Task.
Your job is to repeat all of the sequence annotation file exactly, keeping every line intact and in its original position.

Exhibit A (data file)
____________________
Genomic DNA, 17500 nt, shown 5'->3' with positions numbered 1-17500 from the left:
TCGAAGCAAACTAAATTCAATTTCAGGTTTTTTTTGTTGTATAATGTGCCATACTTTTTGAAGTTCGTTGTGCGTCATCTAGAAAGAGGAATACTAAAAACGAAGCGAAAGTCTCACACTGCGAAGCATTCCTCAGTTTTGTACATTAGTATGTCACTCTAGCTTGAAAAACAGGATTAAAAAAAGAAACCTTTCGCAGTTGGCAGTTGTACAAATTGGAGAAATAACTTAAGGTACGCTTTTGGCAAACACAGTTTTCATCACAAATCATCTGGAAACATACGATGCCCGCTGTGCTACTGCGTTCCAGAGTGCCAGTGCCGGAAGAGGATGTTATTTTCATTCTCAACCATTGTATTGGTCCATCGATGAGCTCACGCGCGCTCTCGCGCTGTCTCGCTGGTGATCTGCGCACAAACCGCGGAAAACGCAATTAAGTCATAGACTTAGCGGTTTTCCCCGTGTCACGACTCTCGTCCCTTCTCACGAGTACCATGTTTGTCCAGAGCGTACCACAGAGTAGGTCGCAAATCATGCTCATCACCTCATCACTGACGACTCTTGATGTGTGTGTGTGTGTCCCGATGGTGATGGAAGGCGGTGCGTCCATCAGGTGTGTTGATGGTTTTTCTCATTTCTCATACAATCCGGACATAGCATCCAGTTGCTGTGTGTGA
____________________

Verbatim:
Genomic DNA, 17500 nt, shown 5'->3' with positions numbered 1-17500 from the left:
TCGAAGCAAACTAAATTCAATTTCAGGTTTTTTTTGTTGTATAATGTGCCATACTTTTTGAAGTTCGTTGTGCGTCATCTAGAAAGAGGAATACTAAAAACGAAGCGAAAGTCTCACACTGCGAAGCATTCCTCAGTTTTGTACATTAGTATGTCACTCTAGCTTGAAAAACAGGATTAAAAAAAGAAACCTTTCGCAGTTGGCAGTTGTACAAATTGGAGAAATAACTTAAGGTACGCTTTTGGCAAACACAGTTTTCATCACAAATCATCTGGAAACATACGATGCCCGCTGTGCTACTGCGTTCCAGAGTGCCAGTGCCGGAAGAGGATGTTATTTTCATTCTCAACCATTGTATTGGTCCATCGATGAGCTCACGCGCGCTCTCGCGCTGTCTCGCTGGTGATCTGCGCACAAACCGCGGAAAACGCAATTAAGTCATAGACTTAGCGGTTTTCCCCGTGTCACGACTCTCGTCCCTTCTCACGAGTACCATGTTTGTCCAGAGCGTACCACAGAGTAGGTCGCAAATCATGCTCATCACCTCATCACTGACGACTCTTGATGTGTGTGTGTGTGTCCCGATGGTGATGGAAGGCGGTGCGTCCATCAGGTGTGTTGATGGTTTTTCTCATTTCTCATACAATCCGGACATAGCATCCAGTTGCTGTGTGTGA